These patterns were mirrored by individual Republicans at the ends of the philosophical spectrum. Of the 14 Republicans with perfect conservative scores in all three issue areas, 8 were from the South. The only repeaters from 1995 in this category were two members of the party leadership: Majority Whip Tom D. DeLay of Texas and Policy Committee chairman C. Christopher Cox of California. But the other Republican leaders also rated high on the conservative scale. (For a report on the 1995 ratings, see NJ, 1/27/96, p. 179.)
At the other end of the scale, of the eight Republicans with liberal-leaning scores in each of the three issue areas, six were from the East and two from the Midwest. Constance A. Morella of Maryland, with a composite liberal score of 74, was the most liberal Republican. No House Republican had a perfect liberal score in any issue area, nor did any Democrat have a perfect conservative rating in any category (the same was true in the Senate).
Among House Democrats, the average conservative scores for southern Members were several points higher on economic and foreign policy issues than those for Members from any other region. But midwestern Democrats edged out their southern colleagues for the most conservative regional rating on social issues.
The 19 Democrats with perfect liberal scores included six from California and five from New York. Also in that group were nine members of the Congressional Black Caucus. There were four repeaters from last year’s list of those with perfect liberal scores.
All six Democrats whose composite scores leaned conservative were from the South. Ralph M. Hall of Texas was the most conservative Democrat, with a composite conservative score of 65. Like the GOP’s Morella, Hall was also the Member most out of step with his party in 1995.
Unlike their Republican counterparts, Democratic leaders had scores that fell in the center of their party’s ratings. With a composite liberal score of 76, Minority Leader Richard A. Gephardt, D-Mo., was at virtually the midpoint of the ratings for all House Democrats.
Republican Gilman of New York had a composite score— 50.0—that placed him precisely at the center of the House. Slightly above and below the center were several other moderate Republicans: Rodney Frelinghuysen of New Jersey, Fred Upton of Michigan, Steve Horn of California and Jon D. Fox of Pennsylvania. SENATE RATINGS
The partisan lines in the Senate, were, if anything, more visible than in the House. Not a single Democrat fell among the 40 per cent of the Senate ranked as most conservative in any of the three issue areas. And only two Republicans placed among the 40 most liberal Senators on social and foreign policy.
Of the 50 Senators whose composite scores put them in the conservative half of the chamber, only one—John B. Breaux of Louisiana—was a Democrat. In fact, Breaux’s score in each of the three issue areas, as well as his composite score, was at the Senate’s center. Breaux’s legislative work has increasingly made him the Senate’s man in the middle. Minority Leader Daschle tapped Breaux to be the party’s chief deputy whip, and the Louisianan is also a confidant of Majority Leader Trent Lott of Mississippi.
Three of the next four most-conservative Democrats are retiring: Howell T. Heflin of Alabama, J. Bennett Johnston of Louisiana and Sam Nunn of Georgia. The other Democrat whose composite rating put him at the Senate’s center was Minority Whip Wendell H. Ford of Kentucky.
Senate Republicans with composite scores that leaned toward the liberal side were James M. Jeffords of Vermont, Mark O. Hatfield of Oregon, who is retiring, John H. Chafee of Rhode Island and Arlen Specter of Pennsylvania. Jeffords, who had the most liberal over-all score in his party, was also the only Republican who leaned liberal in all three issue areas.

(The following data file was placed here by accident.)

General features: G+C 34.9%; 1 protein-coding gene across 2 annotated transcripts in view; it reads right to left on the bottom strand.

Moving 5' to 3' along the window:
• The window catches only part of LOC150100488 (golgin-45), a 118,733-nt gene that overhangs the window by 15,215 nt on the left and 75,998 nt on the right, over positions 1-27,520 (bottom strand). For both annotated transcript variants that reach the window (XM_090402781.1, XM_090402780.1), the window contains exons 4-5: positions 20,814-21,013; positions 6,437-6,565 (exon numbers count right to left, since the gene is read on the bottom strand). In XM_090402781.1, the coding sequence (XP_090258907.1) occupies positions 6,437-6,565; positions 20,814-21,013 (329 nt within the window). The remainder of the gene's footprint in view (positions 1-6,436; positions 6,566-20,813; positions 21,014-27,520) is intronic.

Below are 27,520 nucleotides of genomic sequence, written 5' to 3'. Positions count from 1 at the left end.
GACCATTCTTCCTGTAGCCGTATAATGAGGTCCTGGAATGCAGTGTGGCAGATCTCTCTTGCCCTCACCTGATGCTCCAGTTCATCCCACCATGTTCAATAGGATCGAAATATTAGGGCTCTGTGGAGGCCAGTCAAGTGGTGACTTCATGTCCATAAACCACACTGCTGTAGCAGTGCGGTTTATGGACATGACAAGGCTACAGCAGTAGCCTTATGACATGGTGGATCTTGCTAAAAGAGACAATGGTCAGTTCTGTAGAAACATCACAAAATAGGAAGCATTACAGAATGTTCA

The Republicans with the most conservative records figure prominently in the party’s new leadership ranks. Among the top six were Conference secretary Paul Coverdell of Georgia, Policy Committee chairman Larry E. Craig of Idaho and Majority Whip Don Nickles of Oklahoma. Majority Leader Lott wasn’t far behind. Coverdell and Nickles were also among the Senators with perfect conservative scores, along with Phil Gramm of Texas and James M. Inhofe of Oklahoma. Interestingly, William S. Cohen, R-Maine, President Clinton’s Defense Secretary-designate, was more conservative than 70 of his fellow Senators this year on foreign policy issues.
Each of the dozen Republicans with the most conservative composite scores was from the South or West. Robert Dole of Kansas—who resigned in June to pursue his presidential candidacy—and Sheila Frahm, his appointed successor, would have placed among those most conservative Senators, but each failed to participate in a majority of votes in at least one category.
At the other end of the Senate spectrum, no Democrat had perfect liberal scores in all three areas. Patty Murray of Washington, who cast a single conservative vote on social policy, had the most liberal composite score. Of the 10 Senators with the next most liberal composite scores, five were from the Midwest, four from the East and one—Dale Bumpers of Arkansas—from the South.
As a group, eastern Democrats had the highest average liberal score on economic and social issues and narrowly trailed the party’s midwesterners on foreign policy votes. The widest regional splits between Senate Democrats came on social policy, where southerners had their highest average conservative score.
Among Republicans, southerners had the highest average conservative rating on economic and foreign policy issues and narrowly trailed midwestern Republicans on social issues. Republicans from the East were the least conservative in each area. Internal Republican differences were the greatest on economic issues and the slimmest on foreign policy.
The 105th Congress, which convenes next month, is constituted along lines similar to those of the departing 104th. So it’s a good bet that the over-all picture will be similar next year. But the many new faces in each chamber make it likely that there’ll be considerable change in the way individual Members vote on specific bills. Descriptions of key votes follow on pp. 2685-87. Senate scores are on pp. 2688-89. House scores are on pp. 2690-99.